Skip to main content

Verified by Psychology Today


Avoiding Awkward Moments in Conversation

How to improve your conversation skills.

Key points

  • Face-to-face meetings can be anxiety-producing, even if one is naturally outgoing or has communicated with the other person before.
  • Keeping a mental list of conversation starters can help ease anxiety before meeting someone.
  • Having a well-rehearsed, yet natural-sounding, story prepared can fill in gaps in a conversation when necessary.

Are you an extreme extrovert that marches through meetings with attractive people like a military tank, fully confident and well-armed with social chatter ready to be discharged? Great.

But what if you are not a natural extrovert? Even if you are naturally outgoing, meeting a new person who you hope to connect with can be challenging. Some meetings, with a new date, a business client, or a person you admire, can be intimidating. For many people, these meetings can be tense, regardless of how the meeting was arranged. Even after e-mails, texts, phone exchanges, and perhaps a mini-date, full face-to-face meetings can be anxiety-producing.

Panic Averted

What if there's a lull in the conversation or you find yourself at a loss for words? First, it is helpful to be prepared with a mental list of conversation starters. Not only will these seeds keep the dialogue moving and interesting but knowing that you are prepared will go a long way toward quieting your nerves. Keep these questions in mind and you'll find it easier in your next social encounter:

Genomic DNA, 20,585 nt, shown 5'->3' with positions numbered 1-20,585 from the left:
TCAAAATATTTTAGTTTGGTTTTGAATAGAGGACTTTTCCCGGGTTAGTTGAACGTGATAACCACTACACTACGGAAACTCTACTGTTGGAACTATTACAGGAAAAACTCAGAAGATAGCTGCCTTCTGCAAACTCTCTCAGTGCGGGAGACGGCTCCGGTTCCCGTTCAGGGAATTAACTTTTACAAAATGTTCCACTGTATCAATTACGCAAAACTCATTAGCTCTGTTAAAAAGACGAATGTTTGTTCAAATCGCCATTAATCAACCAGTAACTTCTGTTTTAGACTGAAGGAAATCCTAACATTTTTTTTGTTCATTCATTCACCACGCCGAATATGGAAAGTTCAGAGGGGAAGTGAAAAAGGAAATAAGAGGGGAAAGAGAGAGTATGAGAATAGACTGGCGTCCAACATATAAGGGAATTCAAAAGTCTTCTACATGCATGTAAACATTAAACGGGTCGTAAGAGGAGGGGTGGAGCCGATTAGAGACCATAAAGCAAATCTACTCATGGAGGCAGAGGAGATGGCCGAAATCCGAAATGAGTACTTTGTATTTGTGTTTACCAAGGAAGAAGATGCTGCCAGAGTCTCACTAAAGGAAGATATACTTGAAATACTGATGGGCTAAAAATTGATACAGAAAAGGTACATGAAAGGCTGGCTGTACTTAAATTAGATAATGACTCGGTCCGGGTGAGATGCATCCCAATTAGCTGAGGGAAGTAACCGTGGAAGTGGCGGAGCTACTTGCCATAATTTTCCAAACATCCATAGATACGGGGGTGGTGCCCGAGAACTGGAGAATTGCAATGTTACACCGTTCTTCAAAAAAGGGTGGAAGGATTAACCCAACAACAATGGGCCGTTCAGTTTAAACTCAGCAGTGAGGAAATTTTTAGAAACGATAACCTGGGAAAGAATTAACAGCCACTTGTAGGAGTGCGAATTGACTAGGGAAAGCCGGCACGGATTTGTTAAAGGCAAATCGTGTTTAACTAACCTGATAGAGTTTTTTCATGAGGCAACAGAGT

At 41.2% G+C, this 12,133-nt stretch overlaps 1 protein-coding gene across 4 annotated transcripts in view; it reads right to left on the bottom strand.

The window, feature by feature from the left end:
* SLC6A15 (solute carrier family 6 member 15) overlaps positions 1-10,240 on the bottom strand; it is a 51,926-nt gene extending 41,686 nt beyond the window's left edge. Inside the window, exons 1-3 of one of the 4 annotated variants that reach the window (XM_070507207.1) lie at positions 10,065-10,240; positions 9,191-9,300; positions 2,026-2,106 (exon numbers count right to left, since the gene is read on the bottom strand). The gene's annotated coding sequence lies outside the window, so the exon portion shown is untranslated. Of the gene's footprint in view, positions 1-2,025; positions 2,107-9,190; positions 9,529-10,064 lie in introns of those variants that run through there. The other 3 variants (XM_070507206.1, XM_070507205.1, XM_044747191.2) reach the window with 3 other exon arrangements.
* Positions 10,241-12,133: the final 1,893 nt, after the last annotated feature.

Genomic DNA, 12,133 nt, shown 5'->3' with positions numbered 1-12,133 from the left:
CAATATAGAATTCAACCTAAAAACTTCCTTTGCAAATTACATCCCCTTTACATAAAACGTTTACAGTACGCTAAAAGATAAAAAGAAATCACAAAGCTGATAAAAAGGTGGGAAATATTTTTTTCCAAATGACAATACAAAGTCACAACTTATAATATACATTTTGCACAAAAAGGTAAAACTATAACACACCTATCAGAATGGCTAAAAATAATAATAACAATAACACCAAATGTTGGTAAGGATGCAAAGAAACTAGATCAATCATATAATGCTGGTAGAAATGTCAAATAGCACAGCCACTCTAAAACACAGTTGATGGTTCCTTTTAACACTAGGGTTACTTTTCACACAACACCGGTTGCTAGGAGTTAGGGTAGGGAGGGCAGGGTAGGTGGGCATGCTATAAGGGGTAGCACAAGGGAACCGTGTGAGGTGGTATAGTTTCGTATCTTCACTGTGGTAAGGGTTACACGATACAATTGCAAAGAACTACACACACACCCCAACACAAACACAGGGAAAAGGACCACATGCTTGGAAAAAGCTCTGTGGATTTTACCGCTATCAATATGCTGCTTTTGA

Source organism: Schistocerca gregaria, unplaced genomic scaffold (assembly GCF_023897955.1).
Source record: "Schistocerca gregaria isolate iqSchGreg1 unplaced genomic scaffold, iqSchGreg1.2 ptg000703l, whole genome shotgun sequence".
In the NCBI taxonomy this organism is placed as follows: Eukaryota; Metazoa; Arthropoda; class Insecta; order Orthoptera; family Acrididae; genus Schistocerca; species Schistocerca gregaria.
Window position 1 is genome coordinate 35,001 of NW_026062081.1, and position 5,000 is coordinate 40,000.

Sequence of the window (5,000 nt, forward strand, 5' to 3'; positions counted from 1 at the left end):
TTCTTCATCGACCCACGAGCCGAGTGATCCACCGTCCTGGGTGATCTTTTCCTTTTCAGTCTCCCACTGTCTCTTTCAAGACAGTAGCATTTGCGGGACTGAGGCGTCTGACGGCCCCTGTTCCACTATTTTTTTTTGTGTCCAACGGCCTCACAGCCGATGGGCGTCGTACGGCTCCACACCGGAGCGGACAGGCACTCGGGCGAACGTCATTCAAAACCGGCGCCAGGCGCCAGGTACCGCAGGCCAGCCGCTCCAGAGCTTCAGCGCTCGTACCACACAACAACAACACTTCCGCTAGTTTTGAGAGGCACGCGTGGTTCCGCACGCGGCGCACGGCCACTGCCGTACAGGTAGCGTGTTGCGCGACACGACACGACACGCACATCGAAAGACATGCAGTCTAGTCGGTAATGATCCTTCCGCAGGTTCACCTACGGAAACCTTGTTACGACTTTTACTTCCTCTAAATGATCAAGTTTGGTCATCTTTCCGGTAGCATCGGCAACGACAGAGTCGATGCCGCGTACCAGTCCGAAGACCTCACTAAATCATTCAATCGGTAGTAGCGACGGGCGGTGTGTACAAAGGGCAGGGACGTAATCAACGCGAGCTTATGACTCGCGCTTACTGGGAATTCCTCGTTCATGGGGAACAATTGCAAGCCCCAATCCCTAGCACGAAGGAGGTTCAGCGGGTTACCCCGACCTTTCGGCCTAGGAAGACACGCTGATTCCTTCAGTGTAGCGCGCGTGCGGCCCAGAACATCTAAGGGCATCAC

What do you like best about yourself?

Who are your heroes?

What is your greatest temptation?

How did you come to your career?

What kind of talent would you most like to have?

What makes you happy?

What kinds of things really irritate you?

What was the craziest thing you ever did?

What event in your life would you like to play over, and why?

What kinds of things do you find yourself thinking about most often?

One Size Doesn't Have to Fit All

Do some of these questions not work for you? Not to worry. The point is to be prepared, regardless of the questions you have ready, to keep the conversation moving. The key is to ask open-ended questions (those that cannot be answered in one word) that explore your meeting partner’s interests, likes, and dislikes.

Most people are flattered when a person takes an interest in them, and both men and women enjoy talking about themselves, especially if the questions stimulate their thinking. In fact, I have passed this approach by several people and the consensus is along these lines: “He or she’s interested in me!” and that’s a good thing.

Keep It Going

Remember to ask follow-up questions, such as: How did you come to that interest? What do you enjoy about that? Pose these same questions to yourself and give your answers some thought before your meeting or date. Adding your own ideas to the conversation will provide give-and-take and will serve as a great base for a flowing, lively, enjoyable conversation. What's more, bringing in your own thought-out responses lets your date learn about the real you without the pressure and anxiety of having to think on your feet.

The Safety Net

But what if after all that there is still that dreaded lull? It can happen, and there is a solution for that as well. Look your meeting partner in the eye and spontaneously remark, “I don’t know why I just thought of this, but…” Of course, that ploy was far from spontaneous; it was another element of your “just in case” preparation. It is followed by an interesting story you’ve rehearsed so well that it doesn’t sound rehearsed.

My experience with both of these strategies—open-ended conversation starters and the “spontaneous” “I don’t know why…”—is that the preparation alone will relax you so well into the flow of the conversation that you won’t need them, but they work and they are there if you do.

More from Joel Block Ph.D.
More from Psychology Today